The landmark meeting between team principals in the guise of the Formula One Teams' Association (FOTA) in Geneva this week has resulted in a resolution that the general format of grands prix and qualifying should not be tampered with – adhering to the old mantra 'if it ain't broke, don't fix it'.
Whilst allowing that there may be 'justification for minor modifications to the current qualifying format', it was deemed that a major shake-up of the system would do little to increase fans' interest.
'When asked to consider alternative qualifying formats, all fan types expressed a modest preference for a meritocratically-determined starting grid,' explained a FOTA statement, referring to the global audience survey carried out in an effort to gauge supporters' desires. 'There was some degree of interest in allowing luck to play a part in shaping the starting order, but the general sentiment was that the fastest driver should always start from pole.'
What was agreed, however, was that there should be a further reduction in permitted testing mileage – to the tune of 50 per cent in 2009 alone – with race-starting fuel loads, tyre specifications and re-fuelling data all to be made public ahead of the grand prix. It is also suggested that re-fuelling eventually be outlawed altogether.
In 2010 it is proposed that testing be further limited to just four, four-day single-car pre-season tests in addition to one single-car pre-season shakedown, whilst grands prix should be shortened to 250km or a maximum of one hour 40 minutes, pending the approval of Bernie Ecclestone's Formula One Management (FOM) company. Ferrari star Felipe Massa contended earlier this week that the final 15 laps of races might as well be scrapped as 'too often nothing happens' [see separate story – click here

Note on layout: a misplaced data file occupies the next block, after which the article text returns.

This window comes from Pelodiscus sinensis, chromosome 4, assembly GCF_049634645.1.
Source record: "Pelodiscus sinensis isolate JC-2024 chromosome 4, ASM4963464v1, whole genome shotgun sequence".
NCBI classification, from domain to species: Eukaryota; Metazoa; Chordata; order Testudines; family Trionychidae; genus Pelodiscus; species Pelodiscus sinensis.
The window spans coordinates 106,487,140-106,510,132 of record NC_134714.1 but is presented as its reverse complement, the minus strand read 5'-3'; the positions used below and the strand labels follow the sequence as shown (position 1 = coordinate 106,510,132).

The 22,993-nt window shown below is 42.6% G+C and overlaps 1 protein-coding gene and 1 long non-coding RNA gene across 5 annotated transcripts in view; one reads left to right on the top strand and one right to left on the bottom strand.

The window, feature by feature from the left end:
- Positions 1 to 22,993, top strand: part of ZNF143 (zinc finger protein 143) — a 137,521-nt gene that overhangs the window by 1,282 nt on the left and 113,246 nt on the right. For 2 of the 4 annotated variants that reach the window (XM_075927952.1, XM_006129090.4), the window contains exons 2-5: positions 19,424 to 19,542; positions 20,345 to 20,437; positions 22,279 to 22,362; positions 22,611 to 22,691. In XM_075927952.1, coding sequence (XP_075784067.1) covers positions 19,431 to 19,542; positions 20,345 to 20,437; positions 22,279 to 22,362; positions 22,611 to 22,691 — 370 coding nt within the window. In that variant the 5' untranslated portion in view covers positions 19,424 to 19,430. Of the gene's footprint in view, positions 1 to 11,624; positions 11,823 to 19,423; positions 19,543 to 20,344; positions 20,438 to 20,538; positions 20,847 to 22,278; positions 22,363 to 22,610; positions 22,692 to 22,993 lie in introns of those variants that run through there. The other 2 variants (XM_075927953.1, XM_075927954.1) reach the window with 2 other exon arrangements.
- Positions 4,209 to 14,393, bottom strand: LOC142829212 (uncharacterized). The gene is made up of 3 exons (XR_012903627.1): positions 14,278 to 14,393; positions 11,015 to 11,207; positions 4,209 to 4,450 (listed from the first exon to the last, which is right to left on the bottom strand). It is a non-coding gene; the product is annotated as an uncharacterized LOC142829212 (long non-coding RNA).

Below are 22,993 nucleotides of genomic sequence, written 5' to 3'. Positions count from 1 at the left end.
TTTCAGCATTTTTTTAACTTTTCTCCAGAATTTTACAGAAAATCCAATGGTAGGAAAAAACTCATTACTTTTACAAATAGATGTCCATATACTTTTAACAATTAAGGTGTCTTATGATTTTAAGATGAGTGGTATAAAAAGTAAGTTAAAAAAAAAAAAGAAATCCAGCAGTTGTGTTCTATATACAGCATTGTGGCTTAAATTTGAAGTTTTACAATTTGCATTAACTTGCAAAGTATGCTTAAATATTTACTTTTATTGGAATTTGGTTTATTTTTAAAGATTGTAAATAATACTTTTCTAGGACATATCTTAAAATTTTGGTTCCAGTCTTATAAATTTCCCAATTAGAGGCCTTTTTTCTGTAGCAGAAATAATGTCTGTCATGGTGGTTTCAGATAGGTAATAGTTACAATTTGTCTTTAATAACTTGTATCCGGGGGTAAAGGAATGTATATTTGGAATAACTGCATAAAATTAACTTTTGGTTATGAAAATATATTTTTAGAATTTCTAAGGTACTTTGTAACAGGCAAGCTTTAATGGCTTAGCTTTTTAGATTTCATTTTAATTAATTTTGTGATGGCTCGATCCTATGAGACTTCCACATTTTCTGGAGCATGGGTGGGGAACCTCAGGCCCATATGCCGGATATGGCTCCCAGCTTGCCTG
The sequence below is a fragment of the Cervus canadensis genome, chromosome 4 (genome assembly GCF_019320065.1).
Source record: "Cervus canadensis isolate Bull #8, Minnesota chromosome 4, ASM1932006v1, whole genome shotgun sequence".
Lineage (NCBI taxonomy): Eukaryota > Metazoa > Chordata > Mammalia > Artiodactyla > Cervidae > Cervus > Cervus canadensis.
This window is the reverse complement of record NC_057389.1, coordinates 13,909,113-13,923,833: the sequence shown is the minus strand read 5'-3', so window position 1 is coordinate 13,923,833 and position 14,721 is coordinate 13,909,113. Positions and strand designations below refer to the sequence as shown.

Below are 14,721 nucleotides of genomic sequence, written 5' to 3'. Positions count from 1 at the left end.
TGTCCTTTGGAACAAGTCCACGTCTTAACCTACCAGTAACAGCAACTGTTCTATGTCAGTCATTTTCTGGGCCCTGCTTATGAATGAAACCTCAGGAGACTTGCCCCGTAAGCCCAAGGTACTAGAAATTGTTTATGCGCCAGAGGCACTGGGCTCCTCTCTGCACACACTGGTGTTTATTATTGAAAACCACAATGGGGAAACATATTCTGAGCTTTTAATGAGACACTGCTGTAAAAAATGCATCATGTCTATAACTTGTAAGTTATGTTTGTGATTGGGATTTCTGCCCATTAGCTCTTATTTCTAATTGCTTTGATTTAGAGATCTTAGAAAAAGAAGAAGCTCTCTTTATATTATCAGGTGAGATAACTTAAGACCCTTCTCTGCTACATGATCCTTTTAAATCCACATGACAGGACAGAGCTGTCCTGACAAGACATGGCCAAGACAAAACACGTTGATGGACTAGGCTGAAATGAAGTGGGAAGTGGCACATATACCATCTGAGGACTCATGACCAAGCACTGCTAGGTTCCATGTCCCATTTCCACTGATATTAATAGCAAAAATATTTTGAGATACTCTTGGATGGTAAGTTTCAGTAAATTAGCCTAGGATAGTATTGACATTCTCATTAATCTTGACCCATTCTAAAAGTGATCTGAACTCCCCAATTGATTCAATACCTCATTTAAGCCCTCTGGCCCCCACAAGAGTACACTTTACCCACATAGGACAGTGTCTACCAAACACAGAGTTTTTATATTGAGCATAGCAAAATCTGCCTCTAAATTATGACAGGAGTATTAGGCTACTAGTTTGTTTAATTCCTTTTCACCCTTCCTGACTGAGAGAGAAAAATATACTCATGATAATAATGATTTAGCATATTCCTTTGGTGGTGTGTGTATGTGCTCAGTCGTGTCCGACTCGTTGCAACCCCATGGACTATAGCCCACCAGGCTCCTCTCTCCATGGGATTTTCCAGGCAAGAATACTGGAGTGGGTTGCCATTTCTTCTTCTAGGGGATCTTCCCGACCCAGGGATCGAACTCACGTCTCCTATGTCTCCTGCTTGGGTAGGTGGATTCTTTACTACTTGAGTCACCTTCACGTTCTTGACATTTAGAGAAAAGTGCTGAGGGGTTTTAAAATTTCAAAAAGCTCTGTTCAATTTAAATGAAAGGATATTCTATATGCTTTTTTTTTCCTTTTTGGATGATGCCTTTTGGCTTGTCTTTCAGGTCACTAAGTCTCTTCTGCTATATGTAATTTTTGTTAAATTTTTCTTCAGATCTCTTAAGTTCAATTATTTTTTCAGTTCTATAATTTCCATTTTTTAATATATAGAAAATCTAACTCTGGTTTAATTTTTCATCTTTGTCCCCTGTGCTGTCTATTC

'The current race format is not viewed as fundamentally broken,' the statement goes on, 'and therefore doesn't require radical alteration. There is a strong desire for Formula 1 to remain meritocratic, while consumer interest is driven most by appreciation of driver skill, overtaking and technology.
'There is no evidence to suggest that grand prix formats need 'tricking up' via, for example, handicapping, sprint races, reversed grids or one-on-one pursuit races. Formula 1 audiences appreciate the traditional gladiatorial, high-tech nature of the sport and would not respond favourably to a perceived 'dumbing down' of the current format.
'All audiences view pit-stops as integral to their enjoyment of grand prix coverage; however, they rank the most important and compelling aspect of pit stops as tyre-changing rather than re-fuelling. Race strategies were not highly ranked as a determinant of interest in Formula 1. Audiences are unlikely to diminish if re-fuelling is discontinued. Tyre-changing is an important driver of audience interest (in pit-stops) and should not be further automated.'
“FOTA has already achieved a great deal,” remarked Toyota F1 team principal Tadashi Yamashima. “We can be very satisfied with the progress we have made, but there is a lot of work still ahead of us. It is vitally important not to neglect the soul of grand prix racing.
“Formula 1 is the pinnacle of motorsport and our challenge is to retain the DNA of the sport as a technological as well as a human contest, while also delivering value for money for all stakeholders, and this includes the fans. We all embrace the need to cut costs, and the significant savings achieved by FOTA and the FIA at the end of last year are a promising start.
“FOTA's strength lies in the unity of the teams. This unprecedented joint initiative, which we hope will work in combination with the FIA and FOM, can inspire Formula 1 to conquer the challenges facing it and the wider world.”